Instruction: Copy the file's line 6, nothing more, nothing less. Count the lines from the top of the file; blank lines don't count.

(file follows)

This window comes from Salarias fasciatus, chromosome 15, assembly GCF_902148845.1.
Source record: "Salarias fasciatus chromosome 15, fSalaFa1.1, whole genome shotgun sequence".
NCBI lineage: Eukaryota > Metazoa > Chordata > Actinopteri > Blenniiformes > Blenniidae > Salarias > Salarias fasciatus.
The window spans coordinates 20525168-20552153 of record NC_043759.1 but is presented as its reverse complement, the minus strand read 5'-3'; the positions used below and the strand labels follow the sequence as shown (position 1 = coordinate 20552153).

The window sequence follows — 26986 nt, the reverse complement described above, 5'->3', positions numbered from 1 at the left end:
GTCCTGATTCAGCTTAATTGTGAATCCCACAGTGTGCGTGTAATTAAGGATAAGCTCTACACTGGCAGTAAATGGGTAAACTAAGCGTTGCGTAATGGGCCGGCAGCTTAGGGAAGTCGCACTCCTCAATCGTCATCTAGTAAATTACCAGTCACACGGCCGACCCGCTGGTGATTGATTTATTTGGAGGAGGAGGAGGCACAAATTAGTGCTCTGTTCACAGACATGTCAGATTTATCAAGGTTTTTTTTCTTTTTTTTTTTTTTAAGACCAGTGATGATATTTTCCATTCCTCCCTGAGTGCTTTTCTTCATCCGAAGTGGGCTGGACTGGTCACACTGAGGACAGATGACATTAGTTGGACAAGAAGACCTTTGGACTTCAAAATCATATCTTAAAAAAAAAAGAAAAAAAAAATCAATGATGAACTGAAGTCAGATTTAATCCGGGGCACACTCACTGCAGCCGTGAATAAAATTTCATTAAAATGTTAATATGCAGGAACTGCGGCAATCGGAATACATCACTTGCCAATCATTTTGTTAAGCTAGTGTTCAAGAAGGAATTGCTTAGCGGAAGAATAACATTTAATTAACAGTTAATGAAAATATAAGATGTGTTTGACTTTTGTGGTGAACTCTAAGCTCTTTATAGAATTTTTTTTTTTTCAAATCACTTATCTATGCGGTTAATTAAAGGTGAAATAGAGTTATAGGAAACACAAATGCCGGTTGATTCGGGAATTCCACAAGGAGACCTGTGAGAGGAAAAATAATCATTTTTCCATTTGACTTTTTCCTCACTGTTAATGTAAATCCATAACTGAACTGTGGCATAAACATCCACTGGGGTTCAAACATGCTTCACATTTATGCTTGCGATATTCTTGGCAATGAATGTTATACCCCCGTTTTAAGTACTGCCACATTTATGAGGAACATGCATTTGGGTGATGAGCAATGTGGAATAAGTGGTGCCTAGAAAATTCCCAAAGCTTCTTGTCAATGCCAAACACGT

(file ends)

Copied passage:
GTCCTGATTCAGCTTAATTGTGAATCCCACAGTGTGCGTGTAATTAAGGATAAGCTCTACACTGGCAGTAAATGGGTAAACTAAGCGTTGCGTAATGGGCCGGCAGCTTAGGGAAGTCGCACTCCTCAATCGTCATCTAGTAAATTACCAGTCACACGGCCGACCCGCTGGTGATTGATTTATTTGGAGGAGGAGGAGGCACAAATTAGTGCTCTGTTCACAGACATGTCAGATTTATCAAGGTTTTTTTTCTTTTTTTTTTTTTTAAGACCAGTGATGATATTTTCCATTCCTCCCTGAGTGCTTTTCTTCATCCGAAGTGGGCTGGACTGGTCACACTGAGGACAGATGACATTAGTTGGACAAGAAGACCTTTGGACTTCAAAATCATATCTTAAAAAAAAAAGAAAAAAAAAATCAATGATGAACTGAAGTCAGATTTAATCCGGGGCACACTCACTGCAGCCGTGAATAAAATTTCATTAAAATGTTAATATGCAGGAACTGCGGCAATCGGAATACATCACTTGCCAATCATTTTGTTAAGCTAGTGTTCAAGAAGGAATTGCTTAGCGGAAGAATAACATTTAATTAACAGTTAATGAAAATATAAGATGTGTTTGACTTTTGTGGTGAACTCTAAGCTCTTTATAGAATTTTTTTTTTTTCAAATCACTTATCTATGCGGTTAATTAAAGGTGAAATAGAGTTATAGGAAACACAAATGCCGGTTGATTCGGGAATTCCACAAGGAGACCTGTGAGAGGAAAAATAATCATTTTTCCATTTGACTTTTTCCTCACTGTTAATGTAAATCCATAACTGAACTGTGGCATAAACATCCACTGGGGTTCAAACATGCTTCACATTTATGCTTGCGATATTCTTGGCAATGAATGTTATACCCCCGTTTTAAGTACTGCCACATTTATGAGGAACATGCATTTGGGTGATGAGCAATGTGGAATAAGTGGTGCCTAGAAAATTCCCAAAGCTTCTTGTCAATGCCAAACACGT